C. Edward Hartford

Distinguished Alumni Award for Service

C. Edward Hartford

68MD

In 1968, there were only three burn treatment centers in the United States. Ed Hartford was a newly hired associate in surgery who was tasked with creating a fourth at the University of Iowa. He ultimately led the Burn Treatment Center at UI Hospitals & Clinics for seven years and created the multidisciplinary approach that now characterizes modern burn care. Hartford’s research papers on the impact of high-intensity stress on the human psyche formed the basis of what came to be known as post-traumatic stress disorder (PTSD). When Hartford left Iowa in 1977, the burn treatment center he founded treated approximately 100 to 115 patients per year. The University of Iowa still has the state’s only American Burn Association-verified Burn Center, due Hartford’s indefatigable efforts.

Hartford is grateful to Robert T. Tidrick, MD, who first charged him with developing the burn unit. He also worked closely with other colleagues, including G. Patrick Kealey, MD, and Nancy Andreasen, MD, PhD, who helped develop a holistic and comprehensive approach to burn treatment and care. One of the many noteworthy accomplishments in Hartford’s long career was the design and development of an apparatus used to stretch the skin around the mouth of a burn patient after skin grafting. Wounds contract as they heal, and the apparatus helped in healing skin around the mouth with less contraction.

Burn patients go through a great ordeal on their road to recovery, and the human side of patient care has always been important to Hartford. He still maintains contact with several of his burn patients and loves getting letters and photographs from them and their families. He would also occasionally take his children through the burn unit and introduce them to his patients.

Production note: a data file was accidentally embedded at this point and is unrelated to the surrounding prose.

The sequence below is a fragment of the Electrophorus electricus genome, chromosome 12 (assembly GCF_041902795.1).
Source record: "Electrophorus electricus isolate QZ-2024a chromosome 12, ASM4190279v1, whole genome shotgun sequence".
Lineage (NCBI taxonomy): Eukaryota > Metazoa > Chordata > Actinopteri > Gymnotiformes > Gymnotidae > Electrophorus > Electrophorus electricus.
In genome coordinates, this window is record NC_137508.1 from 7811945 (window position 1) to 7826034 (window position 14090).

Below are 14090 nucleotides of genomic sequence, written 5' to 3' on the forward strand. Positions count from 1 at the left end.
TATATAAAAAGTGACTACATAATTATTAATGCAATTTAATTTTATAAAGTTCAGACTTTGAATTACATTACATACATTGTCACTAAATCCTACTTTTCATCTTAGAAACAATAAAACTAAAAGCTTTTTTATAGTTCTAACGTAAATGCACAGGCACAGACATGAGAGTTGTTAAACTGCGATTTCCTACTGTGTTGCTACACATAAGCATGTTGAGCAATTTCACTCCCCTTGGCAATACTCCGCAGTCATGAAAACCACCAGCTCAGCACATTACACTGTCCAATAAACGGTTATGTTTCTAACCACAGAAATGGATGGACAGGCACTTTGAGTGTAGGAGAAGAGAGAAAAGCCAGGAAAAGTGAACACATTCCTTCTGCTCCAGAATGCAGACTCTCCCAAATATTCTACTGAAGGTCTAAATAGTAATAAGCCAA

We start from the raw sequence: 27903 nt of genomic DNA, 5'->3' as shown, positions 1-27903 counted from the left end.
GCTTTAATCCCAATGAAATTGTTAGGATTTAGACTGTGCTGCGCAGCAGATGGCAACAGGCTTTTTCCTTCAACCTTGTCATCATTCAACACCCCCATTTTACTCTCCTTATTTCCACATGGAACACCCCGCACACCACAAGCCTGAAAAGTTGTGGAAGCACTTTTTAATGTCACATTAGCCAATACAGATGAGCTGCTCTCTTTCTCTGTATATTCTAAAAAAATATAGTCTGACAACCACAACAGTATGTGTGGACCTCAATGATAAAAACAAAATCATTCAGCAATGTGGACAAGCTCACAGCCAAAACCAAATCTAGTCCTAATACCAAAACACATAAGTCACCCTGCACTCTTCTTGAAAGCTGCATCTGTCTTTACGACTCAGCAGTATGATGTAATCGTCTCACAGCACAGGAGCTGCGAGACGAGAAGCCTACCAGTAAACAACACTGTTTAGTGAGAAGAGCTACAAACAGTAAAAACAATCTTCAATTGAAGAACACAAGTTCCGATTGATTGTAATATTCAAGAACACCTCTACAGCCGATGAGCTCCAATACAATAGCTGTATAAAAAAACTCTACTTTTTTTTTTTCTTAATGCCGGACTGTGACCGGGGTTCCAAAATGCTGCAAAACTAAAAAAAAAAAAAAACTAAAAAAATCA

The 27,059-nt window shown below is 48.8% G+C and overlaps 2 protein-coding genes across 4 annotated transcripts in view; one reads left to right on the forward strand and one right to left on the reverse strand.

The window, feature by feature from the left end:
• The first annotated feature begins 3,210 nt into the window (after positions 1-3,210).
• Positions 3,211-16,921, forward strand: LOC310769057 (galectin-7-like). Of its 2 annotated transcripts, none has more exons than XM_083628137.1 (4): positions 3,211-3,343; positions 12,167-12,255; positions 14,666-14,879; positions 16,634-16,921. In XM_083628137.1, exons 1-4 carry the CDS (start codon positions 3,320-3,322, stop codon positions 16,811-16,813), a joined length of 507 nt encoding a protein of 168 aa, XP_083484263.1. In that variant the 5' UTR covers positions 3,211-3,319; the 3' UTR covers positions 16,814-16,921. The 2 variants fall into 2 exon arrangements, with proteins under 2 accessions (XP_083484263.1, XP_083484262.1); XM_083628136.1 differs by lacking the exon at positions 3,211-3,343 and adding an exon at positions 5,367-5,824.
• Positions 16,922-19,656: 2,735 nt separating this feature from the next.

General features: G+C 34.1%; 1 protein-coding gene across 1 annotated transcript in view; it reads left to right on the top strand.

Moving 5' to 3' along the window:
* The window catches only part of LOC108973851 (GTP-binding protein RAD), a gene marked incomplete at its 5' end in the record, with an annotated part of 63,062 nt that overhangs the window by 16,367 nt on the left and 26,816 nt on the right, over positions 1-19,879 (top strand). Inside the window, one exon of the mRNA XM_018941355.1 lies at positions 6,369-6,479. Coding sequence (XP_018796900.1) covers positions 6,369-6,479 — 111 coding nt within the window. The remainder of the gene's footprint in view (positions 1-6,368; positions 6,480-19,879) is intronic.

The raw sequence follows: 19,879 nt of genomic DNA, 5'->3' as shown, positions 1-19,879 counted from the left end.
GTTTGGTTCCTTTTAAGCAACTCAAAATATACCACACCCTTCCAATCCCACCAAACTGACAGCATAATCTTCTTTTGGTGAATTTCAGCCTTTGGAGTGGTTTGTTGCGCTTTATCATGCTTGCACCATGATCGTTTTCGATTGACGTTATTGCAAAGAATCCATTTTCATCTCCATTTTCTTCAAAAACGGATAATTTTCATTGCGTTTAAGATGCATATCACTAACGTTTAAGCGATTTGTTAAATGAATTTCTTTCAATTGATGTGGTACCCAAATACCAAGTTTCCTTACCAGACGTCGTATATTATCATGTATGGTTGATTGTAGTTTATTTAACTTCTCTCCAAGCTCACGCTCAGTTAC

In addition to his commitment to the Burn Treatment Center, Hartford was an active member of the Iowa City community. One of the highlights was being team physician for the Iowa City High School Little Hawk football team from 1966 to 1976. Some of his children’s classmates still talk about how well he took care of their injuries and was an encouragement to the team.

Hartford believes the practice of medicine is about solving problems and puzzles. He has written numerous papers, chapters, and books on the care and treatment of burns throughout his career and served as a reviewer for the Journal of Burn Care and Research from 2006 to 2009. He has had many professional affiliations, served on countless committees, and held many academic appointments. Notable appointments include the board of trustees of the American Burn Association, the board of medical advisors for the International Association of Fire Fighters Burn Foundation, the burns advisory board for Shriners Hospitals for Children, and serving as co-chairman of the burn care committee of the International Society of Burn Injuries.

He encourages students and physicians to always continue with research because “there is always something new and different to learn,” Hartford says.